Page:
Sorry for the silence

Jason Rosewell

My apologies for not writing more often over the course of the past few months.  My mind was not in a good place.  I was … angry for lack of a better word.  Now I know what you’re thinking “But Don, you write your best posts when you’re angry.”

Not like this.  I have different levels of anger and this was getting close to the top of the scale.

At the bottom end is the angry I get when I stub my toe or when I approach the parkade where I park and realize that I left my pass at home.  Along with my wallet.  Kind of an “annoyed” anger.

After that I have the anger where I realize that the city is funneling four lanes of traffic into a single lane and thinking that rush hour is the perfect time to dig up that one remaining lane.  Or when you realize that they have rebuilt that overpass three times in the past five years and they still didn’t get it right.  Frustrated at knowing that there is a better solution if someone would just get out and drive the route that you took.  I particularly like the excuse “That’s the way it was designed”.  So what?  The design was wrong, fix it.

After that is a much more frustrated anger, where you know that there is a problem, a big problem, and that everyone around you can see it, except for those that can steer away from the problem.  Kind of like this scene from Dr. Strangelove.  (Yes, despite the title it is SFW.)  This was where I have been for a number of weeks.

The last stage of anger?  I’ve been there three times that I can remember.  Twice in stores (my wife walks away at this point) and once at work.  Yup, at work.  I had to come in to the office on a Sunday because the deployment that we were working on was taking longer than expected.  The deployment analyst had been working since Friday at 6:00 PM and had gone home for a single 6-hour nap in that time.  This was now Sunday afternoon.  The project manager refused to let him go home.  They had implemented what needed to be done for Monday, but the project manager wanted more features working.  I came in, told the deployment analyst to go home and then tore a strip off of the project manager.

So that third stage?  That’s not a good stage for me either.  I tend to be more blunt than normal.  (Yes, I can be more blunt, just ask the people I work with.)  I also have a tendency of being a little more forceful.  I know this and I work really hard at backing off but it’s a fine line I walk.  I can do some of my best work while precariously balanced on that line as the adrenaline pumps through the system and all the neurons are firing.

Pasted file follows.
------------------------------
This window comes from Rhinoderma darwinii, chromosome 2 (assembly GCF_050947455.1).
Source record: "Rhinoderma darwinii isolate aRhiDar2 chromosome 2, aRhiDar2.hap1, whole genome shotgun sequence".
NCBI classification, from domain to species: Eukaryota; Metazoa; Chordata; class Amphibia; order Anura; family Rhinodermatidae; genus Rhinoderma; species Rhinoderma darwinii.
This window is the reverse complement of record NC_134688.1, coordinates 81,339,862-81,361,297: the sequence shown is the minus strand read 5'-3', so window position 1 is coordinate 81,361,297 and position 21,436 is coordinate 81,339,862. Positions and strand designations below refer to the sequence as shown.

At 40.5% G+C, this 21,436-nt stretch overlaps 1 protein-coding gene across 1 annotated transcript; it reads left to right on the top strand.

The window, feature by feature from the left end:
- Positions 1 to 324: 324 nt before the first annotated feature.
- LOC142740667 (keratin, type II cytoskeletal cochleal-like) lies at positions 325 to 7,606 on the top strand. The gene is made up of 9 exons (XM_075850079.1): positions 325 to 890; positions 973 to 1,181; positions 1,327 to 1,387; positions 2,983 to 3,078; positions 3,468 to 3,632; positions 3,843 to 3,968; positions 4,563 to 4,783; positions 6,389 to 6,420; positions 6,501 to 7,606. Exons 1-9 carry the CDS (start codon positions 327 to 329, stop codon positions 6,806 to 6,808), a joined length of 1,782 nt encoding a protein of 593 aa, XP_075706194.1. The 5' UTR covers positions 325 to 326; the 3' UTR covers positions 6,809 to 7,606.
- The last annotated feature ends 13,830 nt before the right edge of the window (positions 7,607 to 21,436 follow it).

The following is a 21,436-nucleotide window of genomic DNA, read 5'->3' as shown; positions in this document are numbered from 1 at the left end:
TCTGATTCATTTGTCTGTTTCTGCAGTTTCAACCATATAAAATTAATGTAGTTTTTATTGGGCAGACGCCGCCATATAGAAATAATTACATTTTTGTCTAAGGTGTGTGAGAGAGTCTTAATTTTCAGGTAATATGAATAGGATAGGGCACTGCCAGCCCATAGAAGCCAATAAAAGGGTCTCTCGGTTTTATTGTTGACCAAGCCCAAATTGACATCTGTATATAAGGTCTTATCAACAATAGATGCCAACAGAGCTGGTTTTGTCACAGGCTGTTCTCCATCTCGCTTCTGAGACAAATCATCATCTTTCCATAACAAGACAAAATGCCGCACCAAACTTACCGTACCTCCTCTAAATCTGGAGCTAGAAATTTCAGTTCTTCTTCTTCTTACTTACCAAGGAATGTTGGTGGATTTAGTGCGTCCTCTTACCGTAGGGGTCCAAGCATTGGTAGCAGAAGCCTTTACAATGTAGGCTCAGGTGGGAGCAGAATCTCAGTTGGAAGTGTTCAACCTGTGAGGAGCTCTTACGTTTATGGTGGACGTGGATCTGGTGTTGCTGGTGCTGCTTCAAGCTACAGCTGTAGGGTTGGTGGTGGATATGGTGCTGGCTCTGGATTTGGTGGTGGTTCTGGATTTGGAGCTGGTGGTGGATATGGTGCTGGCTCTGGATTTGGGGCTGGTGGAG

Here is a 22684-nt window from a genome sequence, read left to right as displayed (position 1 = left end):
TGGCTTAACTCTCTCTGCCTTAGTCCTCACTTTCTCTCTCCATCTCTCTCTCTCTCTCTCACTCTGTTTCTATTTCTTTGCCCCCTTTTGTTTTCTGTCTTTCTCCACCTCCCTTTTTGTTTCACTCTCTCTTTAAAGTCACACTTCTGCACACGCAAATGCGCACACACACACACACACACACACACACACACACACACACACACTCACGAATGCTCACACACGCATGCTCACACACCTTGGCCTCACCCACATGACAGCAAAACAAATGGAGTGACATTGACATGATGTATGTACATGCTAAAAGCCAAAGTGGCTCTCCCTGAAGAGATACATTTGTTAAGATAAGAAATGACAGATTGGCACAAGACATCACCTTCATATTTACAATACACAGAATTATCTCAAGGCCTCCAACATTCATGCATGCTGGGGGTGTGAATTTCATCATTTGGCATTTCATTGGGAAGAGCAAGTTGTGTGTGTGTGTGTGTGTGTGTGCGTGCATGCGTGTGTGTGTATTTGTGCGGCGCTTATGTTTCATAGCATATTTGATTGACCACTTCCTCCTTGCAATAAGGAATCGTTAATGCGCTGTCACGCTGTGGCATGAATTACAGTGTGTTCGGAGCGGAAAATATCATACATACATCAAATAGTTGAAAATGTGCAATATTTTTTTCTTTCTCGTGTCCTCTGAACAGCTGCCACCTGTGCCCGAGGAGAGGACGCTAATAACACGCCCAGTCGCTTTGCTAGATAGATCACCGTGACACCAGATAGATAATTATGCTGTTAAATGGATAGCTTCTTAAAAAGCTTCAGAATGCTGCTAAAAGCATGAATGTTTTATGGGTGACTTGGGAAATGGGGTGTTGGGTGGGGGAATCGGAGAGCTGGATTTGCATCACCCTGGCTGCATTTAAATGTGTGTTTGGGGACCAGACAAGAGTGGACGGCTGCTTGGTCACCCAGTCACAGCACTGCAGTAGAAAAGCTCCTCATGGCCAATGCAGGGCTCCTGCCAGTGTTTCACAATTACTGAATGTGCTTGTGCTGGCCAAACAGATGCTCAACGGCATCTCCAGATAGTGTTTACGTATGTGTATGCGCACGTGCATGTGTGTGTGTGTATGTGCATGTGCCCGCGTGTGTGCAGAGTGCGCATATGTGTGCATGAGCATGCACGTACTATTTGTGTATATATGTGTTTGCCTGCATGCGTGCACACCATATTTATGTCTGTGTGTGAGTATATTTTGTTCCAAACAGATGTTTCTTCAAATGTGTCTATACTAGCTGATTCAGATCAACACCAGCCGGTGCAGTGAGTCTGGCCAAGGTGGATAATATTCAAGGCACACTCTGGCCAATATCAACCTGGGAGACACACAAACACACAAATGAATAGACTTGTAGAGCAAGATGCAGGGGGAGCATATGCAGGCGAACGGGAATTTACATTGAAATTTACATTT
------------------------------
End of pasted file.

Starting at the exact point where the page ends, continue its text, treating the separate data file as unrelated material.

It’s also tiring.  Very, very tiring.

As I was saying, I hadn’t been writing these posts recently because I was in that third stage and while you may have been entertained by the posts (I know in my mind that I was entertained by the posts that I could have written) they have been a little too blunt.  Too “in your face”.

But last week I had an epiphany.  I was at the kitchen table working away on catching up on work email (my daughter was playing World of Warcraft on my machine downstairs) when I realized that no matter what I said, no matter what I did, people just weren’t going to listen.  I had written thousands of very passionate words on a topic only to have them fall lifeless to the ground.

I was numb.  I had poured my heart and soul into trying to create meaningful change, something that anyone could be proud of, something that would stand the test of time.  But nothing.  I wasn’t devastated, but I realized that for the events I was concerned about, I had no control.  No input of mine was going to change the course of events.

So I basically said “**** it” and slept much better that night and every night since.

There are some things out of your control, things that you cannot influence even if someone says you can.  This was one of those situations.  This is why that scene from Dr. Strangelove, someone riding a nuclear bomb as it falls to the Earth, resonated with me so well.  I can see the end.  I can see that it doesn’t end well.  I might as well not bother trying to stop worrying and love it.

I haven’t gone that far, I don’t love the change coming my way.  I don’t think I ever will as it is counterproductive to everything that I have been reading for the past two years (stay tuned for the next post for more details) about inclusion, caring for people, respect for the individual, excellence, and all those other trite words that actually mean so much when you don’t have them.

So I’ve backed off from level three anger and I’m slowly working my way down the scale.  It will take me time to level out, but in the meantime I will be able to share with you all the good stuff that I’ve been reading.

Thanks for listening and stay tuned for more.

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